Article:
Neighborhood Structure in Relation to Land Use Policies
The City is divided into 34 neighborhoods within five area neighborhood councils. Map 1.2 – Provo City Neighborhoods Map shows the 34 neighborhood boundaries. Map 1.3 – General Plan Map shows the General Plan land use designations for all of Provo. Area Neighborhood Council Maps for the various area neighborhood councils can be found in the map document accompanying the General Plan with its land use designations (Maps 1.4 to 1.8). They include the Central Area Neighborhood Council, Northeast Area Neighborhood Council, Northwest Area Neighborhood Council, Southeast Area Neighborhood Council, and the Southwest Area Neighborhood Council.
Land Use Policies by Area Council and Neighborhood
The Central Area Neighborhood Council consists of nine neighborhoods. They include the Downtown, Dixon, East Bay, Franklin, Franklin South, Joaquin, Maeser, North Park, and Timp. Five of those neighborhoods are defined as Pioneer Neighborhoods; they are Dixon, Franklin, Joaquin, Maeser, and Timp. The Pioneer Neighborhoods are being targeted for neighborhood conservation by protecting one-family structures. By protecting these homes, the City hopes that the real estate market will stabilize so these homes will be preserved for residential uses and to make it possible and desirable for greater numbers of families to move back into these neighborhoods.
While the single-family dwelling should remain the ideal, this emphasis should not exclude a growing demand for housing types for middle-income individuals who often are priced out of larger family homes and not looking to move into student apartments.
Key policies for the Central Area Council are listed below, with policies to address issues shared, to some degree, within all Central Area neighborhoods, followed by policies of specific importance.
Central Area Guiding Principles, Policies and Goals
The following policies and goals are considered to be shared, to some degree, by all of the Central Area neighborhoods and apply in addition to the policies listed individually for each neighborhood:
1. Residents in the Central Residential Area strongly support establishing and encouraging healthy neighborhoods where residents and property owners live and invest their time, energy, and money because they are family friendly and because financial investment makes economic sense. Actions include:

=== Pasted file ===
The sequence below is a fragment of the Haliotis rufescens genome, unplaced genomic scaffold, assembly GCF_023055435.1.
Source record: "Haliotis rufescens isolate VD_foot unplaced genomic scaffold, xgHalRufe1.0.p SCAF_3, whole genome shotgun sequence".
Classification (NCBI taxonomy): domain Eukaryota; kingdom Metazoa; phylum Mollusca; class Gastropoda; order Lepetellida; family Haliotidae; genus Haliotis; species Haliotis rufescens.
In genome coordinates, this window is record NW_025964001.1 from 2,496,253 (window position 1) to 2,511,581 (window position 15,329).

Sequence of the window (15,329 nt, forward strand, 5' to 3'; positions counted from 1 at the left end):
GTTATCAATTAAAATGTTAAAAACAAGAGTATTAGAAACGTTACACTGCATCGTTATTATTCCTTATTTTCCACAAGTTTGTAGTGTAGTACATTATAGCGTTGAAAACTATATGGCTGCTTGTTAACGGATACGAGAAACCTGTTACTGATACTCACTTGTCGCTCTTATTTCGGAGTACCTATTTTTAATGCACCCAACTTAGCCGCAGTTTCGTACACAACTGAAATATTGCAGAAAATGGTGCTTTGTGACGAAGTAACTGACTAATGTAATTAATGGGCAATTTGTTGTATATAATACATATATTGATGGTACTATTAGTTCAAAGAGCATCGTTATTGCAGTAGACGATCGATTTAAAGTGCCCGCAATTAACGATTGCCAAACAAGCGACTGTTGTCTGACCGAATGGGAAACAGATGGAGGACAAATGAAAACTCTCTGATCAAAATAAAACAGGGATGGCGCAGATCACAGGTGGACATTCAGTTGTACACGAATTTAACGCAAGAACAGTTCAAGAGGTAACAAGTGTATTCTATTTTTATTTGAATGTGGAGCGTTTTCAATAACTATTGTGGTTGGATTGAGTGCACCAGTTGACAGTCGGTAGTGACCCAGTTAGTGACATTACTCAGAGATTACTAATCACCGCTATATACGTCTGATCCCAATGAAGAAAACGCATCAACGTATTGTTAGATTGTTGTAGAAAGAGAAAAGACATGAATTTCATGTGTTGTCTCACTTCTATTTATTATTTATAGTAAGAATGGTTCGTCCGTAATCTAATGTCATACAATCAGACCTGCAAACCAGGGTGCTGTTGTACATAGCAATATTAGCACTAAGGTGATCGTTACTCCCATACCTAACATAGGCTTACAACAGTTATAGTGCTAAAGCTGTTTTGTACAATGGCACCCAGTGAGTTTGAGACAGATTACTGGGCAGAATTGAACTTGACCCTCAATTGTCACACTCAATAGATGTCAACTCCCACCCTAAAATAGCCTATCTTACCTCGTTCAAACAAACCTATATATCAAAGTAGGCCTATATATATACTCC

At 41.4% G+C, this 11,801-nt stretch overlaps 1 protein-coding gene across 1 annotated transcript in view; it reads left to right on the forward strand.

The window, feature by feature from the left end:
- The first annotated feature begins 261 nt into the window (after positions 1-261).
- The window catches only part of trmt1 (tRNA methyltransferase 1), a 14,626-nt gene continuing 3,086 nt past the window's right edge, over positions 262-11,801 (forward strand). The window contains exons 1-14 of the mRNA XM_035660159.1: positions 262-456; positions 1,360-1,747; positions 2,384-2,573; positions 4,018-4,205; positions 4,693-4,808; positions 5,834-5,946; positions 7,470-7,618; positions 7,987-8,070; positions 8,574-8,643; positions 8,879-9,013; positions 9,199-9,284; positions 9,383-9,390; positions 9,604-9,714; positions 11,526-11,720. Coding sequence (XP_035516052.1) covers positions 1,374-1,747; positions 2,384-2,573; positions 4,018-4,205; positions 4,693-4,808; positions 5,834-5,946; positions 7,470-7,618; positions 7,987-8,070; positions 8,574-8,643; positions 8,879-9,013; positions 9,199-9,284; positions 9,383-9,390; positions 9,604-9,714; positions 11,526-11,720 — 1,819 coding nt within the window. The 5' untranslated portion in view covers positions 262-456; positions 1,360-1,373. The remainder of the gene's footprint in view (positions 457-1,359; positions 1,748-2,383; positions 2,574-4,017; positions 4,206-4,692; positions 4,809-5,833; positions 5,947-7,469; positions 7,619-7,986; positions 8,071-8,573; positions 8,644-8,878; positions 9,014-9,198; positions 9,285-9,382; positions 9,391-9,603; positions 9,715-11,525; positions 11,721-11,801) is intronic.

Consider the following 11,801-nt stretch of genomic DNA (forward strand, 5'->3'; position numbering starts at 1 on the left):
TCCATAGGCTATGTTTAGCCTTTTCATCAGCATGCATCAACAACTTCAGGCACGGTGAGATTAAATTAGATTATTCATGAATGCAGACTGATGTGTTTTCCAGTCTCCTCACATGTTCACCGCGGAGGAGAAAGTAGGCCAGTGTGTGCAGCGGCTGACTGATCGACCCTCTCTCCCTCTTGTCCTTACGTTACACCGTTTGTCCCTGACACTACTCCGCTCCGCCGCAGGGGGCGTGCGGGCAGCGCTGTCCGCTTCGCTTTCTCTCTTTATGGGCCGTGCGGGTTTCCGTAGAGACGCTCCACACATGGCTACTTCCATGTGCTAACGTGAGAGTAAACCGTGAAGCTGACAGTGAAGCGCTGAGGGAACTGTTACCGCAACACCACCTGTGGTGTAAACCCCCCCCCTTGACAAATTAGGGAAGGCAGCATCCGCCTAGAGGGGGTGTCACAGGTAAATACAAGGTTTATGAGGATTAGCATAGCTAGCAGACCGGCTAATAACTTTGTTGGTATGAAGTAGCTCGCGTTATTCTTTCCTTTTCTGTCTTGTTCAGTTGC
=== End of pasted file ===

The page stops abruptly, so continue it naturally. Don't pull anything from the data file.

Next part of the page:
a. Increasing owner occupancy; and
b. Establishing the one-family dwelling as the principal residential use except in areas designated for higher-density, campus-oriented redevelopment in the Joaquin South Campus Planning Area, the Central Business District zone, Transit Oriented Development zones and areas identified as Transit Oriented Development, Downtown or Mixed-Use on the General Plan Map.
Within Central Residential Area neighborhoods, the City must continue to strongly support and participate in revitalization programs and ensure responsible management of nonresident owned properties through enforcement of the Rental Dwelling Business Licensing ordinance.
2. Strengthen and enhance the Community Oriented Policing, mobile watch, and Neighborhood Watch programs, to increase crime awareness, provide key contact people and a process for reporting crime concerns, and to educate neighbors in neighborhood safety. Report back to the neighborhoods and maintain a responsive relationship between law enforcement and citizens.
3. Pedestrian-friendly design is strongly encouraged to achieve standards of “livability” within urban corridors, with special concern for safety aspects of collector streets for pedestrians and bicyclists, including children using these corridors to access schools, parks, libraries and community-oriented commercial services.
4. Integrity in architecture is strongly urged for any new development or redevelopment; the styles that exist may vary between neighborhoods and within sections of a neighborhood.